Mastodon Scientific Frontline: Webb and Hubble Capture Detailed Views of DART Impact

Thursday, September 29, 2022

Webb and Hubble Capture Detailed Views of DART Impact

For the first time, the NASA/ESA/CSA James Webb Space Telescope and the NASA/ESA Hubble Space Telescope have taken simultaneous observations of the same target.  These images, Hubble on left and Webb on the right, show observations of Dimorphos several hours after NASA’s Double Asteroid Redirection Test (DART) intentionally impacted the moonlet asteroid. It was the world’s first test of the kinetic impact technique using a spacecraft to deflect an asteroid by modifying its orbit.  Both Webb and Hubble observed the asteroid before and after the collision took place.  Scientists will use the combined observations from Hubble and Webb to gain knowledge about the nature of the surface of Dimorphos, how much material was ejected by the collision, how fast it was ejected, and the distribution of particle sizes in the expanding dust cloud.  In the coming months, scientists will also use Webb’s Mid-Infrared Instrument (MIRI) and Near-Infrared Spectrograph (NIRSpec) to observe Dimorphos further. Spectroscopic data will provide researchers with insight into the asteroid’s composition. Hubble will monitor Dimorphos ten more times over the next three weeks to monitor how the ejecta cloud expands and fades over time.  Hubble observations were conducted in one filter, WFC3/UVIS F350LP (assigned the color blue), while Webb observed at F070W (0.7 microns, assigned the color red). 
Credit: NASA, ESA, CSA, and STScI

Two of the great observatories, the NASA/ESA/CSA James Webb Space Telescope and the NASA/ESA Hubble Space Telescope, have captured views of a unique experiment to smash a spacecraft into a small asteroid. NASA’s Double Asteroid Redirection Test (DART) impact observations mark the first time that Webb and Hubble were used to simultaneously observe the same celestial target.

On 26 September 2022 at 13:14 CEST, DART intentionally crashed into Dimorphos, the asteroid moonlet in the double-asteroid system of Didymos. It was the world’s first test of the kinetic impact technique using a spacecraft to deflect an asteroid by modifying the object’s orbit. DART is a test for defending Earth against potential asteroid or comet hazards.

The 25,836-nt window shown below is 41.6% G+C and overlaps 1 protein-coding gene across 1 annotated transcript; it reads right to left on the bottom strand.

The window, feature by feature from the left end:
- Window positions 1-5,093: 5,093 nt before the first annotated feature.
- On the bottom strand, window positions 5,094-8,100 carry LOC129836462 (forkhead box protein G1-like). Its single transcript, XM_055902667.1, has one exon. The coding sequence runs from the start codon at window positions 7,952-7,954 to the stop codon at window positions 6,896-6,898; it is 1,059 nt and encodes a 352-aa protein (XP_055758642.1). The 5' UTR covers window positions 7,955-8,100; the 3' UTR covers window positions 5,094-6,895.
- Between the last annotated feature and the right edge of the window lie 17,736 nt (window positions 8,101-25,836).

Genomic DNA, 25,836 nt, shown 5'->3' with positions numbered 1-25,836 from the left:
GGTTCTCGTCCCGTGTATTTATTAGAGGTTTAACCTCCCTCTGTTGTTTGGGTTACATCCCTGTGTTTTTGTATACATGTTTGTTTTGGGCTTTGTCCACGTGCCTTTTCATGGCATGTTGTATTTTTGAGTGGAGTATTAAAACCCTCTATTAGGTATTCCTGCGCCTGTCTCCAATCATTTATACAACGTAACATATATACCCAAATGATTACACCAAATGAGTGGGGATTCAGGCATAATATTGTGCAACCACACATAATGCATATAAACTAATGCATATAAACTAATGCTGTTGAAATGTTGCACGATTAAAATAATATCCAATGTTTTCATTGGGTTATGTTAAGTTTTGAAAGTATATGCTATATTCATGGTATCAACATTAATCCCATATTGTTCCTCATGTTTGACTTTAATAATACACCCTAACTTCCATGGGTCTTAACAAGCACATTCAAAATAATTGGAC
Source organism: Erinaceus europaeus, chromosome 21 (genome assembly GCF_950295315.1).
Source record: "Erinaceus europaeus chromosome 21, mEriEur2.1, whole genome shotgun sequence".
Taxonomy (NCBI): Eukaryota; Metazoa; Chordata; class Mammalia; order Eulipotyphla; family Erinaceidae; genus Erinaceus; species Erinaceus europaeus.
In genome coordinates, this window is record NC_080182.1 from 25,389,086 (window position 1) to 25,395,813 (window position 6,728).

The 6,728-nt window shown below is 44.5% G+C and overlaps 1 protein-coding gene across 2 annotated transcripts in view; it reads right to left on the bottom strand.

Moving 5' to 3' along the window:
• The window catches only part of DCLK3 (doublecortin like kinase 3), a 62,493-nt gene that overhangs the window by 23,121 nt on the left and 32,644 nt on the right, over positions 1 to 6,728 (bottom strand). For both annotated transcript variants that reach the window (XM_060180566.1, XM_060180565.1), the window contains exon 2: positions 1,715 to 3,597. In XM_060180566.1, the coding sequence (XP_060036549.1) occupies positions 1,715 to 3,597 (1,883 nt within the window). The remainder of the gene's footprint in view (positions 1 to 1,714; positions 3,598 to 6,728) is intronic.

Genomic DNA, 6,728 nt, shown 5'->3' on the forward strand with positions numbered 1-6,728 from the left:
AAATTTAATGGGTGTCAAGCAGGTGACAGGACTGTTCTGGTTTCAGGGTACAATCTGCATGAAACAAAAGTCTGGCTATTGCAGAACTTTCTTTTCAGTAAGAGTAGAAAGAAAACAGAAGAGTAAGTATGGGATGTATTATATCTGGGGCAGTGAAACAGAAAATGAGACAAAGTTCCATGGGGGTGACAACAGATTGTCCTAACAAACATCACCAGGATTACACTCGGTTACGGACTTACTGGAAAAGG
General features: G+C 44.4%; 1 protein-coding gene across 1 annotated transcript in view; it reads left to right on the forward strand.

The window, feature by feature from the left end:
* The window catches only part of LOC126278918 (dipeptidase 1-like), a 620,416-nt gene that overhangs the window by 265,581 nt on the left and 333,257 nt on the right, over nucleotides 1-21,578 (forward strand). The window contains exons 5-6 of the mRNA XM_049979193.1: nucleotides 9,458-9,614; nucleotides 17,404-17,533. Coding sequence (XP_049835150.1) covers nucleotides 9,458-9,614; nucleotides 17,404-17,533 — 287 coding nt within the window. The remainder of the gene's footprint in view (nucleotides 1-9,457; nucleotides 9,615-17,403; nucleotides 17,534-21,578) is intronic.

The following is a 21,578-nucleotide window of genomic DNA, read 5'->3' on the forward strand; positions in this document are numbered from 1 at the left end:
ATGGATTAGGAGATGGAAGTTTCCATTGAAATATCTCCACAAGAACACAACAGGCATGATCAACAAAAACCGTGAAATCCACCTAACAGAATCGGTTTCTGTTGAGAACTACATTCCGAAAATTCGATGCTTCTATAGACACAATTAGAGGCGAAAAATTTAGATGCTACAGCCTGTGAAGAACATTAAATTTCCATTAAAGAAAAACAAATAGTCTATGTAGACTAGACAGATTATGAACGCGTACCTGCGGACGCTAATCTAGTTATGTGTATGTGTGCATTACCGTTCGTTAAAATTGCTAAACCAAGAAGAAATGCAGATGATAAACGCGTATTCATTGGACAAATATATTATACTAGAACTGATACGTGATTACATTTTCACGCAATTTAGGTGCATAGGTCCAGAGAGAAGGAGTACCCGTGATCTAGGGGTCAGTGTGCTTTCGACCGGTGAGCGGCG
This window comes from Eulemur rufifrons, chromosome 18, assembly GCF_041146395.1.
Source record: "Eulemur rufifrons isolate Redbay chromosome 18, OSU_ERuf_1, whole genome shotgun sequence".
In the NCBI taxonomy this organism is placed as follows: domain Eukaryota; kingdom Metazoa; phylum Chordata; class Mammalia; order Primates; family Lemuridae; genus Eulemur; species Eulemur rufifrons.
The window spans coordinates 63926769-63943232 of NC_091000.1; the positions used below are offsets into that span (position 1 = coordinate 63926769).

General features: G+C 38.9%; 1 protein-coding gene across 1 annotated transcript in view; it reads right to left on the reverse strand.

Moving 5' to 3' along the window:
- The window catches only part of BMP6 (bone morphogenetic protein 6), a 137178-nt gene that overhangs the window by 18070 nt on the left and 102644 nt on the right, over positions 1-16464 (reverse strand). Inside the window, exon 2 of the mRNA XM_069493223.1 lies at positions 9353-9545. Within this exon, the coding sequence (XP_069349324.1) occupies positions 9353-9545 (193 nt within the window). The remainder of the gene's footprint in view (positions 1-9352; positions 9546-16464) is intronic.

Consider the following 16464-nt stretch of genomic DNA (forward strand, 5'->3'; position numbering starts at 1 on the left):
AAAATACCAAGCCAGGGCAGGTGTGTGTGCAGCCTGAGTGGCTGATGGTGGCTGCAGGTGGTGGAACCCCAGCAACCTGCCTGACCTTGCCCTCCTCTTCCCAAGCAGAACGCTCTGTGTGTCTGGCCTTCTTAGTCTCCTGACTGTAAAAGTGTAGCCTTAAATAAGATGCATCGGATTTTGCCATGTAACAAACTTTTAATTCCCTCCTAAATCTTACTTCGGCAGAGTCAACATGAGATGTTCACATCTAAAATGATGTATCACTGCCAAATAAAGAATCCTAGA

The observations are more than just an operational milestone for each telescope—there are also key science questions relating to the makeup and history of our solar system that researchers can explore when combining the capabilities of these observatories.

Observations from Webb and Hubble together will allow scientists to gain knowledge about the nature of the surface of Dimorphos, how much material was ejected by the collision, and how fast it was ejected. Additionally, observing the impact across a wide array of wavelengths between Webb and Hubble will reveal the distribution of particle sizes in the expanding dust cloud, helping to determine whether it threw off lots of big chunks or mostly fine dust. Combining this information will help scientists to understand how effectively a kinetic impact can modify an asteroid’s orbit.

Webb Captures Impact Site Before and After Collision

This animation features a timelapse of images from the NASA/ESA/CSA James Webb Space Telescope showing the aftermath of NASA’s Double Asteroid Redirection Test (DART) intentionally slamming into the moonlet asteroid Dimorphos. This animation covers the time spanning just before impact at 13:14 pm CEST through 5 hours post-impact. Plumes of material from a compact core appear as wisps streaming away from where the impact took place. An area of rapid, extreme brightening is also visible in the animation.  In the coming months, scientists will use Webb’s Mid-Infrared Instrument (MIRI) and Near-Infrared Spectrograph (NIRSpec) to observe Dimorphos further. Spectroscopic data will also provide researchers with insight into the asteroid’s composition.  Webb’s observations were conducted in the filter F070W (0.7 microns, assigned the color red).